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Written by Larry Roeder, Editor
January 18, 2017

                Whether people's differences are over the cost of police, a new middle-school, or trash collection, arguments pro and con should be presented so that your primary goal – to gain supporters – won't backfire on you. 

                Facts, explained so that everyone can understand them, are paramount. Diluting numbers with words could be taken as a sign of blurring the truth with fancy and accepted phrases (even if that's not the case).

                If a comment or statement is based on an opinion, it must be presented as such.  Not doing so could lead your audience to assume that it's fact and could lead to trouble if you're called upon to back up your statement (i.e. We can't release information because of a confidentiality agreement. What does the confidentiality agreement consist of?  We can't tell you because it's confidential.)  Huh?

                Our communities grow. New people move in, blend with, and become shareholders in the responsibilities of running various aspects of the community.  From governments to schoolboards to service organizations, growth happens. As a leader, know the good things and not-so-good things that make up the character of the community.

                Remember that as our communities grow and leadership changes in any position from elected official to hired administrator, the risk of a community disconnect grows.

                There was a time, not too long ago, when people lived, worked and were educated in their community. Now, you may be educated here but many people work outside of their "bedroom community." Elected officials may be required to live in their voting district but no such requirement exists for those who administrate local taxpayer-funded services.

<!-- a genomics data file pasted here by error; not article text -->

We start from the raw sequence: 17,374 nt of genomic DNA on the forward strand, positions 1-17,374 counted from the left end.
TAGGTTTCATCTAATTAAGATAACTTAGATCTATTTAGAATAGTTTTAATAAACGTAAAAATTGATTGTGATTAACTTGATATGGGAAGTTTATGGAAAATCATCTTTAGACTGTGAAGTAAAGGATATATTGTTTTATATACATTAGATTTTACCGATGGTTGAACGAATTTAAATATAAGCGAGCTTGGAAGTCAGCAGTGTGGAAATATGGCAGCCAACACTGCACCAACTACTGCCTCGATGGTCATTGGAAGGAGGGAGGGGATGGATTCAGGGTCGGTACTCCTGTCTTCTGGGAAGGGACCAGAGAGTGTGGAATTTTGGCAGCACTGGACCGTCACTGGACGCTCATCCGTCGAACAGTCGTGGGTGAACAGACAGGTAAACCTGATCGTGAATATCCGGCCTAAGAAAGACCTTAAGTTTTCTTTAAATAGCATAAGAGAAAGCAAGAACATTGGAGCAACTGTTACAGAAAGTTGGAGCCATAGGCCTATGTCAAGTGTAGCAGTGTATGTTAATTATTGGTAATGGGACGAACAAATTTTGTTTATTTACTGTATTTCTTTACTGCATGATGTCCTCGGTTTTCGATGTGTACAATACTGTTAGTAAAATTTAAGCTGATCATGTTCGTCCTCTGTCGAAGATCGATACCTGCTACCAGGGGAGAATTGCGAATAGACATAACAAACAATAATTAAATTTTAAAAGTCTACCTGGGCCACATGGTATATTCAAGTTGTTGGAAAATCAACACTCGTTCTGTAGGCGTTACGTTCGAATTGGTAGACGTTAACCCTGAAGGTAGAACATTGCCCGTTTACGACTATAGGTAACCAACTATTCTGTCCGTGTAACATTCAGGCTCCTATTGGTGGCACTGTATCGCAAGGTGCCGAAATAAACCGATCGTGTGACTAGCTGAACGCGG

In the latter, especially for those who wield decision-making or decision-swaying power that affects most of the people, an effort must always be made to stay connected with the people.  You'll never know everybody in your community, but people will see and respond positively to your best and honest effort.

                Trust in leadership is waning.  Too often it is because people don't know or never met you. They'll side with people they know before they trust people they don't know. 

                Hobnobbing with the community "elite" will make you known to them only.  They don't, and never did, represent the masses.

                Rolling up your sleeves and shaking hands with the common-folk will go a long way to helping them trust you as a leader.  And, when the going gets tough, those are the people who will most-likely stand with you. The elite – eh, not so much. They have too much to lose. 

                Position and money aren't worth as much as a person who trusts and believes in you.

                Work every day to earn and keep that trust.

                If you're a community leader in any elected, appointed or hired capacity, don't let public meetings be the only time you meet and interact with those you serve. 

                Join a club, attend local events, volunteer at charitable events, shop at local stores and eat at local restaurants.  Find a reason to meet and greet people and, most importantly, listen and learn about them – those you know and those you never met.

                Connect now and stay connected.  

· End of article ·  

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